Learn to speak the right “language“

INTERCULTURAL TRAINING: The export engine has been booming again for six months now. Customers from abroad are queuing up, the order books in industry and mechanical engineering are filling up, and the VDMA already said in March that it was expecting zero growth by then. This is accompanied by an increase in international contacts – and foreign assignments.

For technical and management staff, the first foreign contacts are often mined terrain. “The mail annoys the addressee. They don’t say it – but they wait weeks for a reaction,” says Stefan Meister of Intercultures, citing a typical example. The trick, he says, is usually that although all participants speak English reasonably well, they just do not know the fine web of invisible rules of the respective foreign country.

Anyone who has to deal professionally with foreign countries should therefore be familiar with what it means to act as a German on the international stage. “Birgit Löding describes the common expectation that Germans are confronted with: “You are always punctual, always arrive at the agreed time. Moreover, the Germans are always very direct, they come to the point shortly after the “good day”, because they don’t want to waste any time with blabla.“ That’s why Löding, who works as a trainer on intercultural topics, recommends first of all dealing with your own culture and its perception by outsiders. Made in Germany is welcome everywhere in the world, but country-specific behaviours are not equally well received everywhere.

“Recognising differences” is therefore one of the principles of the training courses Intercultures organised for 60 target countries around the globe. “This is how managers best recognize ambiguities in an intercultural environment – and learn to deal with them,” says expert Stefan Meister. The more conscious a German is in dealing with the foreign culture of differences, the better he can adapt his own behaviour.

The experts advise against memorizing, practical exercises are target-oriented.

He doesn’t think much of memorizing. “The ten most important tips for doing business in China”, for example, Meister considers to be far too rigid to be prepared for all situations in business. “Learning instructions by heart doesn’t help everyday life in a foreign culture,” says the Berlin trainer. He advises to learn about the target culture through self-learning. Books about the country and travel guides are well suited for this.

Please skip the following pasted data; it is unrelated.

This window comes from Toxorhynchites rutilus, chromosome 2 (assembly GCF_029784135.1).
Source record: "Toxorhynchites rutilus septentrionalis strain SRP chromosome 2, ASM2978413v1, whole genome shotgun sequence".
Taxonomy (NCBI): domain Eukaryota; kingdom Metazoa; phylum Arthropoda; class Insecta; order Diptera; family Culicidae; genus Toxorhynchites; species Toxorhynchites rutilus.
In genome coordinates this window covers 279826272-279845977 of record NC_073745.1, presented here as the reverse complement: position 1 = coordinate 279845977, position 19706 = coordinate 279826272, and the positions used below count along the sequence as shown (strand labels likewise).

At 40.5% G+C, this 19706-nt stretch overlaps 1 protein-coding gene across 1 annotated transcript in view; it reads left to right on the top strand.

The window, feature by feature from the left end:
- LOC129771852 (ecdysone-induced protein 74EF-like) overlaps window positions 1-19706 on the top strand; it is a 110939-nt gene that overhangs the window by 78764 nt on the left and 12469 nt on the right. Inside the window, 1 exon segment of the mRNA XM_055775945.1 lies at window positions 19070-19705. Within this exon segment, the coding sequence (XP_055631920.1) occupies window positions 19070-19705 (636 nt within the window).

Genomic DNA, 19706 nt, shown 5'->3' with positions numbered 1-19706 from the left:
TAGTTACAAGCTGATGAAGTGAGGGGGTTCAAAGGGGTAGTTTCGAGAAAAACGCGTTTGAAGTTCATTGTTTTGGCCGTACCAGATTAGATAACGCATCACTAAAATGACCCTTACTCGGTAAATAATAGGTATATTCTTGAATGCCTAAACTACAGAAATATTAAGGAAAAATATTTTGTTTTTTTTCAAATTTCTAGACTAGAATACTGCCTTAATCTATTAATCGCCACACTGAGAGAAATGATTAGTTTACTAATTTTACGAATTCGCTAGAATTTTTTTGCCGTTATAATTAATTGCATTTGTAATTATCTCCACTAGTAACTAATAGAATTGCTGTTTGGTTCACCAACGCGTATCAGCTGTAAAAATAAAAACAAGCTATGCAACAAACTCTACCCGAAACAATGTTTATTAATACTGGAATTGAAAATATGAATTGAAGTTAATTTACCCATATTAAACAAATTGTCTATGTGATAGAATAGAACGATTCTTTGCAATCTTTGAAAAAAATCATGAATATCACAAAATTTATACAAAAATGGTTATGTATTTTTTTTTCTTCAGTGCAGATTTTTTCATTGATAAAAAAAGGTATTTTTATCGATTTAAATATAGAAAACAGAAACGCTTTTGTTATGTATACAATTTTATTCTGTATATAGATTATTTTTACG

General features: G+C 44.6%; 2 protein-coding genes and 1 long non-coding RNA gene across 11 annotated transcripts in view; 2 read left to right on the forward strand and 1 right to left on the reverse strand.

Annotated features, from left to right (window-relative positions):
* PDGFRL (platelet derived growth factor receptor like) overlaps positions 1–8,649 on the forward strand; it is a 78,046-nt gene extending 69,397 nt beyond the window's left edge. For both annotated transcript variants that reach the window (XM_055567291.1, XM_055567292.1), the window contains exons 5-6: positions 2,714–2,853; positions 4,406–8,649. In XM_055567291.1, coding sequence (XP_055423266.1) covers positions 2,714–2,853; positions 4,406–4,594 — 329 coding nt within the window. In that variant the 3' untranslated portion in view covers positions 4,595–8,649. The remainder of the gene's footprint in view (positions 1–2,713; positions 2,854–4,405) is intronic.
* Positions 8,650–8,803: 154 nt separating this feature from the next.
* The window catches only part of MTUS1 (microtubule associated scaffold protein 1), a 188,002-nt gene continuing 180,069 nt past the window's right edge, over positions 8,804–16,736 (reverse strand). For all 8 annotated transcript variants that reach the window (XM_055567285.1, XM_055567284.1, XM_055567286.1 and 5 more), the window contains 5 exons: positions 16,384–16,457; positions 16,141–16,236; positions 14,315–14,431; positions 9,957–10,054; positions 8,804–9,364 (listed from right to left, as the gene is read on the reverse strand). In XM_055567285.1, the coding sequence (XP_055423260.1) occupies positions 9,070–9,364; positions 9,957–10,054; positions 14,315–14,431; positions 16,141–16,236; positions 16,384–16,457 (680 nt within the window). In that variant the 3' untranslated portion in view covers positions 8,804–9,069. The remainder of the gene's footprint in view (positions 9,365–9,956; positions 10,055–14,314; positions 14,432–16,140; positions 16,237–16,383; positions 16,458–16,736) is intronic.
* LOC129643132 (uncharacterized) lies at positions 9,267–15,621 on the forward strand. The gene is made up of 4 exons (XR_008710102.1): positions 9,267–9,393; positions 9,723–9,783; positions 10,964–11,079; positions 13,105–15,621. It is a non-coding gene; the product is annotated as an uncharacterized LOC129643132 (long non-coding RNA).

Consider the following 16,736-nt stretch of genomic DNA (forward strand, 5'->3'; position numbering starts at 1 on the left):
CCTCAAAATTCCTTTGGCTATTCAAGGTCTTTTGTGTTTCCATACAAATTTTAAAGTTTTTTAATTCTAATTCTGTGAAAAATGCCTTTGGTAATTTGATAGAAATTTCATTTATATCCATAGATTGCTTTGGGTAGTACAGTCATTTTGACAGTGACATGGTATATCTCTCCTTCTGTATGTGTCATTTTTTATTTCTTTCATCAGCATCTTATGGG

Afterwards a training is meaningful, which simulates the later practice as good as possible. Birgit Löding, for example, who has lived in South Africa, Ireland, Australia and England, believes that this is the right way to go. She plays roles with the participants of her intercultural seminars. “They give more than a four-hour lecture about the rules of everyday life in Dubai”, says the trainer, “I am interested in other countries, other customs: If you work abroad or in global teams, you should be familiar with them in order to improve your interaction”. In groups of ten to 16 participants, Löding shows various role plays. For example, their customers learn how to deal with the situation when the person they are talking to is coming from a culture that doesn’t seek eye contact: Anyone who does not know how to interpret this behaviour as a rejection can also deal with it correctly.

Intercultural training can be useful in many professional situations.

The classic is a training course about a target culture, if an assignment abroad is pending. “Here a training can facilitate the start substantially“, says Intercultures managing director master. Because there is little time before most secondments, such seminars are usually compressed to two days. “These are quite enough as basic equipment,” says consultant Löding.

It is helpful however, if after the arrival in the goal country further coachings take place, in order to work on also detail questions of the everyday life. Intercultures therefore makes its own experts available in many target countries, but trainers have also had good experiences with remote consultations via video telephony (free of charge via Skype). “It is important that a service is available at all upon arrival,” says Löding.

Companies often fill vacancies with local staff more often than before, but intercultural training still has its place in everyday management life. “There are a lot of global teams and international customer appointments”, Stefan Meister describes the practice in many export-oriented companies. Preparing their teams for dealing with cultural differences is also worthwhile. “There is great potential for optimising cooperation.” Because even if the company language is English, that doesn’t mean that the Spaniards, Germans and Vietnamese sitting at a conference table also understand each other.

AXEL GLOGER www.intercultures.de January 2010

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